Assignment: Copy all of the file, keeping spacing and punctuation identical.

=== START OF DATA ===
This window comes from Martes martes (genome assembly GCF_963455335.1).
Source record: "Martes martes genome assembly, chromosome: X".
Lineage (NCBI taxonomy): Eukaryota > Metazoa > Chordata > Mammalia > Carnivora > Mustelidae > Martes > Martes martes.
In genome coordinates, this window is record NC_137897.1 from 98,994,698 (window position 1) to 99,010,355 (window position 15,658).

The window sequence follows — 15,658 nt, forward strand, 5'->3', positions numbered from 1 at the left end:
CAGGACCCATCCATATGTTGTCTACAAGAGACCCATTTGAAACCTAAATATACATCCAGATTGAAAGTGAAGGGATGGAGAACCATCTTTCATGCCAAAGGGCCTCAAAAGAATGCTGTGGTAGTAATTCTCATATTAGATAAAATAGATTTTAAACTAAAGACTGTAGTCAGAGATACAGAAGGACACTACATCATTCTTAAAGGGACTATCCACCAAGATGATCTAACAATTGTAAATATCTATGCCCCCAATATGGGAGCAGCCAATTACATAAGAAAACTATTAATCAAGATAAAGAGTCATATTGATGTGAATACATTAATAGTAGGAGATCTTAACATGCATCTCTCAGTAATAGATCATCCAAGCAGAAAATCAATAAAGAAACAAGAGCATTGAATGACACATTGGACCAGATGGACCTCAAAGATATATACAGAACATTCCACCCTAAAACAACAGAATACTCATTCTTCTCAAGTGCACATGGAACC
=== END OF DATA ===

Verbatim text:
This window comes from Martes martes (genome assembly GCF_963455335.1).
Source record: "Martes martes genome assembly, chromosome: X".
Lineage (NCBI taxonomy): Eukaryota > Metazoa > Chordata > Mammalia > Carnivora > Mustelidae > Martes > Martes martes.
In genome coordinates, this window is record NC_137897.1 from 98,994,698 (window position 1) to 99,010,355 (window position 15,658).

The window sequence follows — 15,658 nt, forward strand, 5'->3', positions numbered from 1 at the left end:
CAGGACCCATCCATATGTTGTCTACAAGAGACCCATTTGAAACCTAAATATACATCCAGATTGAAAGTGAAGGGATGGAGAACCATCTTTCATGCCAAAGGGCCTCAAAAGAATGCTGTGGTAGTAATTCTCATATTAGATAAAATAGATTTTAAACTAAAGACTGTAGTCAGAGATACAGAAGGACACTACATCATTCTTAAAGGGACTATCCACCAAGATGATCTAACAATTGTAAATATCTATGCCCCCAATATGGGAGCAGCCAATTACATAAGAAAACTATTAATCAAGATAAAGAGTCATATTGATGTGAATACATTAATAGTAGGAGATCTTAACATGCATCTCTCAGTAATAGATCATCCAAGCAGAAAATCAATAAAGAAACAAGAGCATTGAATGACACATTGGACCAGATGGACCTCAAAGATATATACAGAACATTCCACCCTAAAACAACAGAATACTCATTCTTCTCAAGTGCACATGGAACC